College Corner: Choosing, or skipping, AP and dual-credit courses

Published on Monday, 28 April 2014 20:57 - Written by

It may seem like a no-brainer to enroll in as many advanced placement (AP) or dual-credit classes as possible.

After all, colleges look favorably upon applicants who do well in AP courses. Once these students are on campus, they may be exempt from certain basic required classes. By taking dual-credit courses, students may arrive on campus with hours of college credit under their belts — saving both time and money.

AP courses must have a specially designed curriculum that’s approved by The College Board. In Texas, dual-credit courses are the result of agreements between high schools and colleges or junior colleges, and students earn college credit for each successfully completed course.

But even though these challenging courses are popular, they simply aren’t for everyone — or at least, not every AP course is right for every student. I always caution my students and parents to choose AP and dual-credit courses carefully, to help ensure the extra work involved will pay off in the end.

First, students should start with AP or dual-credit courses that play to their strengths. Remember, grades earned in these courses not only count toward the overall high school grade-point average but will also establish the college GPA. Although admissions officers like to see AP courses on an applicant’s resume, there’s risk involved. A couple of C’s in AP courses could really drag down an otherwise stellar GPA.

Ideally, AP coursework is taken not only in the student’s best subjects, but also in those he or she really enjoys and that are relevant to his or her possible college major. That’s because most students are more motivated to do the extra work an AP course requires if they truly like the subject. (Of course, many students also find they become much more interested in a subject when they are challenged by rigorous work.)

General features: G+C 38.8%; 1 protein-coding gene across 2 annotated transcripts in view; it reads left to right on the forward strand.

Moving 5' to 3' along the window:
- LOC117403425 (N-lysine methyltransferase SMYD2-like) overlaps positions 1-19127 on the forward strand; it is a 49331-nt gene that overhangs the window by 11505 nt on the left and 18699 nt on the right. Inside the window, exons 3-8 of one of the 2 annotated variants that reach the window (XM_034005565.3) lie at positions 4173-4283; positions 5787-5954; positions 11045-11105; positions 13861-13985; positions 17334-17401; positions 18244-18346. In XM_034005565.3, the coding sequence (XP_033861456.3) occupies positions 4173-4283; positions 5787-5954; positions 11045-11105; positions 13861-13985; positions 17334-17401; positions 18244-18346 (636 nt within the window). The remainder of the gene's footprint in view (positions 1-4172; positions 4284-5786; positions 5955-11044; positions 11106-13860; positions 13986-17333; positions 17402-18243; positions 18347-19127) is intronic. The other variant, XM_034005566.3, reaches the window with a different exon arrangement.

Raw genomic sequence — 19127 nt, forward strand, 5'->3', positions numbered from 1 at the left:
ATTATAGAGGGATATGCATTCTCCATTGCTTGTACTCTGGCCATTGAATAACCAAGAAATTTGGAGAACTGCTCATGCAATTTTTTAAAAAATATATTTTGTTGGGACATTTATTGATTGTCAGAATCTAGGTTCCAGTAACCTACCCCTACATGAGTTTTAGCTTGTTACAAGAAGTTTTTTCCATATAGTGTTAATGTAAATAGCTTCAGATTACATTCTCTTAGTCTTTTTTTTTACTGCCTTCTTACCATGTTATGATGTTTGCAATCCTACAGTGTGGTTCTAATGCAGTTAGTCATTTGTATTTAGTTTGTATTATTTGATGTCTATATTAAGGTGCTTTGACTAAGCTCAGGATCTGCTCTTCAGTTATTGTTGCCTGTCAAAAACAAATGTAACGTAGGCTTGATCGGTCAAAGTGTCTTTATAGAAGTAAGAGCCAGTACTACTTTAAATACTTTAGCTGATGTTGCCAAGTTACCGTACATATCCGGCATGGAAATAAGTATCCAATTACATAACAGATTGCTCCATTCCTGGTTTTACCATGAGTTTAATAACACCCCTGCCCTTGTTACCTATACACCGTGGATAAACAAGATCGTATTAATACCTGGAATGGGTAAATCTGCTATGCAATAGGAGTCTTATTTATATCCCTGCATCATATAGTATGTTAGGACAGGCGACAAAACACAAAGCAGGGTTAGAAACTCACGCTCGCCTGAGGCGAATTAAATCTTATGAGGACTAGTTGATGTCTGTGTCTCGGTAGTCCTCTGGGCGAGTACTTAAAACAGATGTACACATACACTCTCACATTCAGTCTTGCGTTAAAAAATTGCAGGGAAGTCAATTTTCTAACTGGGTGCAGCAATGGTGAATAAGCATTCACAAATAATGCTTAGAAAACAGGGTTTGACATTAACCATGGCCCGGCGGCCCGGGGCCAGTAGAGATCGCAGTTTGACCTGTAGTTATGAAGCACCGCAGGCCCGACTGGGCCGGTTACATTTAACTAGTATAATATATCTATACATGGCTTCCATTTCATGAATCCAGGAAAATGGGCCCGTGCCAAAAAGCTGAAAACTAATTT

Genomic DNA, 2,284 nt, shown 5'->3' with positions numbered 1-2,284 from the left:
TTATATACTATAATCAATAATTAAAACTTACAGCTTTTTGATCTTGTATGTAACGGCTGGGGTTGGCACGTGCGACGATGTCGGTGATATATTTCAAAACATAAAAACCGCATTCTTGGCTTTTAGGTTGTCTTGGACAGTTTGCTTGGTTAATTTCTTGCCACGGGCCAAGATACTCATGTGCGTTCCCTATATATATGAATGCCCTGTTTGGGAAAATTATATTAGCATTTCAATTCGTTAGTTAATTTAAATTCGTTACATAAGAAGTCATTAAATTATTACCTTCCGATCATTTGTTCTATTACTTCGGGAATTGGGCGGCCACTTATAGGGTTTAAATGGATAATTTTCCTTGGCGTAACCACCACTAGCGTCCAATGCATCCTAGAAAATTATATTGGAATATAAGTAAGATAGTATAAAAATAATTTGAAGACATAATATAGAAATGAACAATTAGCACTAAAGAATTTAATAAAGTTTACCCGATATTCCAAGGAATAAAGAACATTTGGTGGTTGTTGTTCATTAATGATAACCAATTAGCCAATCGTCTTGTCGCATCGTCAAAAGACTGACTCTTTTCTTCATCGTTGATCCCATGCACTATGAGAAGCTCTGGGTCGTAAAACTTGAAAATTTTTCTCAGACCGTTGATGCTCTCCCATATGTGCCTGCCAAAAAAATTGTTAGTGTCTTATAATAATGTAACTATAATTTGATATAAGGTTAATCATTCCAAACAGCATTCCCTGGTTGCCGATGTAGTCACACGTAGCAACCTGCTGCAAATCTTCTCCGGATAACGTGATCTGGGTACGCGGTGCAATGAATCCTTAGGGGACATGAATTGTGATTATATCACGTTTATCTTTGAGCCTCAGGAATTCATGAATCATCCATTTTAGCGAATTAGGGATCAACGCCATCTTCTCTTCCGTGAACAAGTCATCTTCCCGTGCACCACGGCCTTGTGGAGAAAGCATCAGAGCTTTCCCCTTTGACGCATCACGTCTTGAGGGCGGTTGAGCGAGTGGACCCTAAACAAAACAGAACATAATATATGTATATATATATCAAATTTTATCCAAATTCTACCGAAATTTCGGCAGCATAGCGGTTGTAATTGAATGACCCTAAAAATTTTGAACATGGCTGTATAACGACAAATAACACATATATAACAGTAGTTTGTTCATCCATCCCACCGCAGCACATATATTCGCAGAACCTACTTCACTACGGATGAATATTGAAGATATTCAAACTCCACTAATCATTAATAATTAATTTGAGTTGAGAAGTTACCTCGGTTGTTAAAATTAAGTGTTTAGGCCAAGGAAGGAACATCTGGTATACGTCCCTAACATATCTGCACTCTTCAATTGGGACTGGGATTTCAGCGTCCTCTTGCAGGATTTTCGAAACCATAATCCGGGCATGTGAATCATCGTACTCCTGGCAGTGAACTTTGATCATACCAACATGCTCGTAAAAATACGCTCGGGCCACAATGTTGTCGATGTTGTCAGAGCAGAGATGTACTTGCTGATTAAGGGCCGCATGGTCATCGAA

Finally, I always suggest students weigh the overall effect of cramming a schedule with advanced courses. Many schools limit the number a student can take per semester. Even if yours does not, think carefully about how much pressure your child can take. High school is no time to get burned out.

I worked with one student whose schedule was packed with so many AP courses that he was spending five to six hours on homework every night. He was so overbooked and over-stressed that he had little time for friends, family or hobbies. And he was really struggling in math and Spanish, neither of which came naturally. Overall, his grades were still good and his resume looked impressive — but at what cost?

As I talked with this family, it became clear they chose this schedule because they felt he needed every one of these AP courses to be competitive for college. After much discussion, the student went to on-level courses for math and Spanish. Almost immediately, his homework load — and his stress level — lightened, and his grades and quality of life improved significantly. The family felt certain they’d made the right choice.

So remember — you know your child better than anyone. Challenge them, but make sure your AP and/or dual-credit selections work for your student, not against them.

Donna Spann is CEO of Capstone College and Career Advising in Tyler. A college advisor for 11 years, Donna leads a team of professionals who take a personal approach to advising that helps students navigate through career and college exploration, admissions, financial aid, and find the college that’s right for them. Have a question for Donna? Send it to info@capstoneadvising.com. You just may see your question answered in a future column.